Sunil Kumar Pariyar talks about DANAR and the struggles and triumphs of the Dalit community as they strive to reclaim their rightful place in Nepal’s natural resource management.
Located in the northern region of the Indian subcontinent, at the base of the Himalayan Mountains, lies the country of Nepal. A place rich in cultural and natural diversity, Nepal’s vibrant history intertwines with the lives of its Dalit citizens.
Dalit communities in South Asian countries like India and Nepal endure persistent marginalisation, exclusion and human rights violations. They live in constant apprehension of public humiliation, assault and abuse, with upper-caste groups frequently using violence as a means to maintain societal hierarchies.
Sunil Pariyar, a Nepalese advocate for these communities, emphasizes that discrimination doesn’t just pervade institutions, social structures and everyday life; it is firmly entrenched in the legal framework of many nations.
Pariyar is a Dalit Forest Activist, nature conservationist and author, and he has dedicated over 15 years to Nepal’s Forestry Sector. His primary focus has been on natural resource management and protection for marginalized communities in his home country. After years of work and study in the UK and rural Nepal, Pariyar now lives and works in Kathmandu, continually advocating for impoverished communities in the Indian subcontinent.
In 2009, Pariyar co-founded the Dalit Alliance For Natural Resources (DANAR). As a non-governmental organization, its mission is to uphold the rights of Dalits and other marginalized groups to natural resources such as land, water and forests. They strive to foster an inclusive, equitable and prosperous society.
Pariyar’s first-hand experiences as a Dalit man in Nepal shaped DANAR’s inception. “The marginalization of the Dalit community isn’t a new issue”, he tells UN-aligned. “Rooted in age-old caste-based discrimination, Dalits historically faced exclusion from using natural resources.
“Historically, [Dalits] are excluded from using natural resources because of caste-based discrimination. It was mentioned in the old constitution of Nepal, which was drafted [almost] 200 years ago. It was in the policy that there should be punishment for Dalits if they violated social norms made by the local elites”.
These stringent norms ranged from complicated resource management to “prohibitions against Dalits eating with non-Dalits or entering an upper-class home”. This level of prejudice, compounded by denial of formal education and inadequate health care, has been an unfortunate reality for many Nepalese families.
To combat this, “DANAR has launched human development strategies aimed at improving life outcomes for these communities”, says Pariyar. “Our particular emphasis is on natural resource protection to empower communities and advance the Sustainable Development Goals.”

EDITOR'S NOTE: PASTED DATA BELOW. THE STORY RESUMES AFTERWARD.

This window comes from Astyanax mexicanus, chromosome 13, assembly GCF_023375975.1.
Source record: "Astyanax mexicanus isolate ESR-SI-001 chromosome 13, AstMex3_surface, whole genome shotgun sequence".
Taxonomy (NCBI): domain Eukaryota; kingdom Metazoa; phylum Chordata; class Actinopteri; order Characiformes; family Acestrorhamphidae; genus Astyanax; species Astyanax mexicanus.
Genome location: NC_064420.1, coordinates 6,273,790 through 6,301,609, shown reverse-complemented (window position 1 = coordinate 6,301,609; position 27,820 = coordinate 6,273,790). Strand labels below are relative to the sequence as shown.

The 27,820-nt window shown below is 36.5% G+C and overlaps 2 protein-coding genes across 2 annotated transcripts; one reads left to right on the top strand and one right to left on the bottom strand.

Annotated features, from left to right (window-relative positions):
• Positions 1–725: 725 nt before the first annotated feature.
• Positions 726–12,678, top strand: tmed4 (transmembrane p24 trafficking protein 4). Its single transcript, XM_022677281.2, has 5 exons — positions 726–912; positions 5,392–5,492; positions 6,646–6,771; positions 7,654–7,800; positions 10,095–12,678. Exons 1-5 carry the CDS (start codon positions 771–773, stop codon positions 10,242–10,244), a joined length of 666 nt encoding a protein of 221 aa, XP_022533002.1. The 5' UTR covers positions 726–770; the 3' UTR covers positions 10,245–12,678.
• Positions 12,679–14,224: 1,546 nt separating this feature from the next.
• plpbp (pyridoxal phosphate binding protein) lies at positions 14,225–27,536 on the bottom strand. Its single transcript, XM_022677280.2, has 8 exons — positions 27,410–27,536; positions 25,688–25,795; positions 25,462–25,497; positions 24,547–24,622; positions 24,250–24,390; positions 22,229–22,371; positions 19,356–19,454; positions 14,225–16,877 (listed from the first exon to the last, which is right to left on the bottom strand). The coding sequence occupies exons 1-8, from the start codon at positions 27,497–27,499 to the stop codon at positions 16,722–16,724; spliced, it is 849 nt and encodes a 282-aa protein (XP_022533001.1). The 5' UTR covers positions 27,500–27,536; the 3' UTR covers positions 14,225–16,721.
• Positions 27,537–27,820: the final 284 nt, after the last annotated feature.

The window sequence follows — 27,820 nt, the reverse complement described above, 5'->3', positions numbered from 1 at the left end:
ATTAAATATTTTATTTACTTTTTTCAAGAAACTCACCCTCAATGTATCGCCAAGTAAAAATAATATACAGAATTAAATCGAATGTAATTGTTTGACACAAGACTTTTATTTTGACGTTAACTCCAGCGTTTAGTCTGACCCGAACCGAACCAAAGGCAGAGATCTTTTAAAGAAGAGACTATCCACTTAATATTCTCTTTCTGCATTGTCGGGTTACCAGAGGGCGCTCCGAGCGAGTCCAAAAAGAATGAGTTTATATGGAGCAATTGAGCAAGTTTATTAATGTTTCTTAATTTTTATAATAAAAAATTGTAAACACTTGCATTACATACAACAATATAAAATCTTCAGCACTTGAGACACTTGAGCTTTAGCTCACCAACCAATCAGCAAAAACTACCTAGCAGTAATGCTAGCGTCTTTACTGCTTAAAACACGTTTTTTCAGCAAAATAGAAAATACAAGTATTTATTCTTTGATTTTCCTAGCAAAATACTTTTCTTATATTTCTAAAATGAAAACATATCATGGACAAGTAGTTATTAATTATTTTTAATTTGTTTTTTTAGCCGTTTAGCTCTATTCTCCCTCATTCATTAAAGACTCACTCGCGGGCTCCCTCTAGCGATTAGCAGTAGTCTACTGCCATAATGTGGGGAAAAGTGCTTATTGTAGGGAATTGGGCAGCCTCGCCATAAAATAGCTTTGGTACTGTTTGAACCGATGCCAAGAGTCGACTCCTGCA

However, Pariyar admits that his journey has not been easy. Establishing DANAR in 2009, the same year he got married, was challenging due to the lack of a robust support network. The organization then was a loose congregation of allies, too fragmented to effect lasting change.
Born out of struggle, “community-based natural resource management is now our most effective way of working at the local level…
“The Dalit communities are deeply embedded across 40 rural and urban districts of Nepal. Hence, DANAR targets impoverished areas with Dalit populations, rather than focusing solely on the Dalit community.”
Pariyar explains that while working at the grassroots level, DANAR ensures efficient forest and natural resource management. They also maintain a sustainable balance between community conservation and harmony.
DANAR’s growth and success has fostered partnerships with organizations worldwide. It is part of the International Dalit Solidarity Network based in Denmark and has started collaborations in the UK and other nations.
While the majority of the Dalit population resides in the Indian subcontinent, Pariyar acknowledges the global dispersion of the community due to migration. Dalits can now be found in Canada, South America and Southeast Asia, making global partnerships crucial for providing support and seeking comprehensive solutions.
Focusing on future campaigns, Pariyar tells about the importance of engaging Dalit youth. In particular, he’s keen on mobilizing local youth for green jobs as part of a large-scale forest project, ensuring sustainable solutions to climate change impacts.
He notes that the Dalit community is particularly vulnerable to climate change impacts, especially in a disaster-prone country like Nepal. Hence, youth involvement ensures sustainable, long-term solutions.
In the summer of 2023, DANAR, in collaboration with UN-aligned, conducted a ‘Let’s Talk with Trees’ campaign. The project encouraged public funding for tree planting in Nepal, rejuvenating local forests and improving air quality in rural communities.
Sunil Kumar Pariyar and DANAR are making a significant difference in Nepal. Their projects, including ECOLEAD-c, PANI, and the Inclusive Community Forest Project, are breaking down barriers and supporting the Dalit community.
They are focusing on economic growth, leadership and fair access to natural resources, challenging old social norms and bringing hope in the face of historic adversity.
- This interview was conducted on May 31st, 2023.